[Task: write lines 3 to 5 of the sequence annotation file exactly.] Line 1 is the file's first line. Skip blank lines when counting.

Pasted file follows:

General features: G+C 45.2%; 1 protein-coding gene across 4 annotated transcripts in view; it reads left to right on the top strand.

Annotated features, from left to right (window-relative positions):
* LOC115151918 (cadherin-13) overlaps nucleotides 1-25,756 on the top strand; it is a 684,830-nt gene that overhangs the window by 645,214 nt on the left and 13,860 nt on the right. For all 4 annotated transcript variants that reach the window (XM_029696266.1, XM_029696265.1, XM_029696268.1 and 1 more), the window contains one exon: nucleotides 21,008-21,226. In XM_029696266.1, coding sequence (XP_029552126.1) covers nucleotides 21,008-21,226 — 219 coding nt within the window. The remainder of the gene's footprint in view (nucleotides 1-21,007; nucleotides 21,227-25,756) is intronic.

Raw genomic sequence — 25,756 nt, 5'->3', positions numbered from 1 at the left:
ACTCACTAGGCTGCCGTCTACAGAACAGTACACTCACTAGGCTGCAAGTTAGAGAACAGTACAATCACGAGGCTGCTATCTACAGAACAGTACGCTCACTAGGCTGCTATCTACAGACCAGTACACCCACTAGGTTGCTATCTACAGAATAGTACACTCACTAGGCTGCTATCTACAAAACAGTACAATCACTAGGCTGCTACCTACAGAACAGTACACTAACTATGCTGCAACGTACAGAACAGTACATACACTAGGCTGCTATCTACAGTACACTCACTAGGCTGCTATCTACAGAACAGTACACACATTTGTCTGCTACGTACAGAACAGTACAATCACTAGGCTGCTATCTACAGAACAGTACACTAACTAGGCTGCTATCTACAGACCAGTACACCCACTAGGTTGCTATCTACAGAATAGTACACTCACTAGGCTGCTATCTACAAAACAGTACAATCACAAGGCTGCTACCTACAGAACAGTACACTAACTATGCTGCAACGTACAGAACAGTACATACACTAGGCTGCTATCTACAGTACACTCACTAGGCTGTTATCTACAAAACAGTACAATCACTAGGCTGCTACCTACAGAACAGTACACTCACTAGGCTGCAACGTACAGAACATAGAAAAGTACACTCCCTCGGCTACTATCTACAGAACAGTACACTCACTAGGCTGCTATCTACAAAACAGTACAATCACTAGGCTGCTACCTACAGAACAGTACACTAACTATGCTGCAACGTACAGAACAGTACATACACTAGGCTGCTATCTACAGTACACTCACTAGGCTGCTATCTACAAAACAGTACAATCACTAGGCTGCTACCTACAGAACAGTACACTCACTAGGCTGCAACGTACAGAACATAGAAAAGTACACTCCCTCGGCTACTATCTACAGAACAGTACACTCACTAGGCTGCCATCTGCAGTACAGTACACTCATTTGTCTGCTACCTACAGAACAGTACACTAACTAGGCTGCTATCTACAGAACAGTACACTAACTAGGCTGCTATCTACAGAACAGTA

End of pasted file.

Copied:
* LOC115151918 (cadherin-13) overlaps nucleotides 1-25,756 on the top strand; it is a 684,830-nt gene that overhangs the window by 645,214 nt on the left and 13,860 nt on the right. For all 4 annotated transcript variants that reach the window (XM_029696266.1, XM_029696265.1, XM_029696268.1 and 1 more), the window contains one exon: nucleotides 21,008-21,226. In XM_029696266.1, coding sequence (XP_029552126.1) covers nucleotides 21,008-21,226 — 219 coding nt within the window. The remainder of the gene's footprint in view (nucleotides 1-21,007; nucleotides 21,227-25,756) is intronic.

Raw genomic sequence — 25,756 nt, 5'->3', positions numbered from 1 at the left:
ACTCACTAGGCTGCCGTCTACAGAACAGTACACTCACTAGGCTGCAAGTTAGAGAACAGTACAATCACGAGGCTGCTATCTACAGAACAGTACGCTCACTAGGCTGCTATCTACAGACCAGTACACCCACTAGGTTGCTATCTACAGAATAGTACACTCACTAGGCTGCTATCTACAAAACAGTACAATCACTAGGCTGCTACCTACAGAACAGTACACTAACTATGCTGCAACGTACAGAACAGTACATACACTAGGCTGCTATCTACAGTACACTCACTAGGCTGCTATCTACAGAACAGTACACACATTTGTCTGCTACGTACAGAACAGTACAATCACTAGGCTGCTATCTACAGAACAGTACACTAACTAGGCTGCTATCTACAGACCAGTACACCCACTAGGTTGCTATCTACAGAATAGTACACTCACTAGGCTGCTATCTACAAAACAGTACAATCACAAGGCTGCTACCTACAGAACAGTACACTAACTATGCTGCAACGTACAGAACAGTACATACACTAGGCTGCTATCTACAGTACACTCACTAGGCTGTTATCTACAAAACAGTACAATCACTAGGCTGCTACCTACAGAACAGTACACTCACTAGGCTGCAACGTACAGAACATAGAAAAGTACACTCCCTCGGCTACTATCTACAGAACAGTACACTCACTAGGCTGCTATCTACAAAACAGTACAATCACTAGGCTGCTACCTACAGAACAGTACACTAACTATGCTGCAACGTACAGAACAGTACATACACTAGGCTGCTATCTACAGTACACTCACTAGGCTGCTATCTACAAAACAGTACAATCACTAGGCTGCTACCTACAGAACAGTACACTCACTAGGCTGCAACGTACAGAACATAGAAAAGTACACTCCCTCGGCTACTATCTACAGAACAGTACACTCACTAGGCTGCCATCTGCAGTACAGTACACTCATTTGTCTGCTACCTACAGAACAGTACACTAACTAGGCTGCTATCTACAGAACAGTACACTAACTAGGCTGCTATCTACAGAACAGTA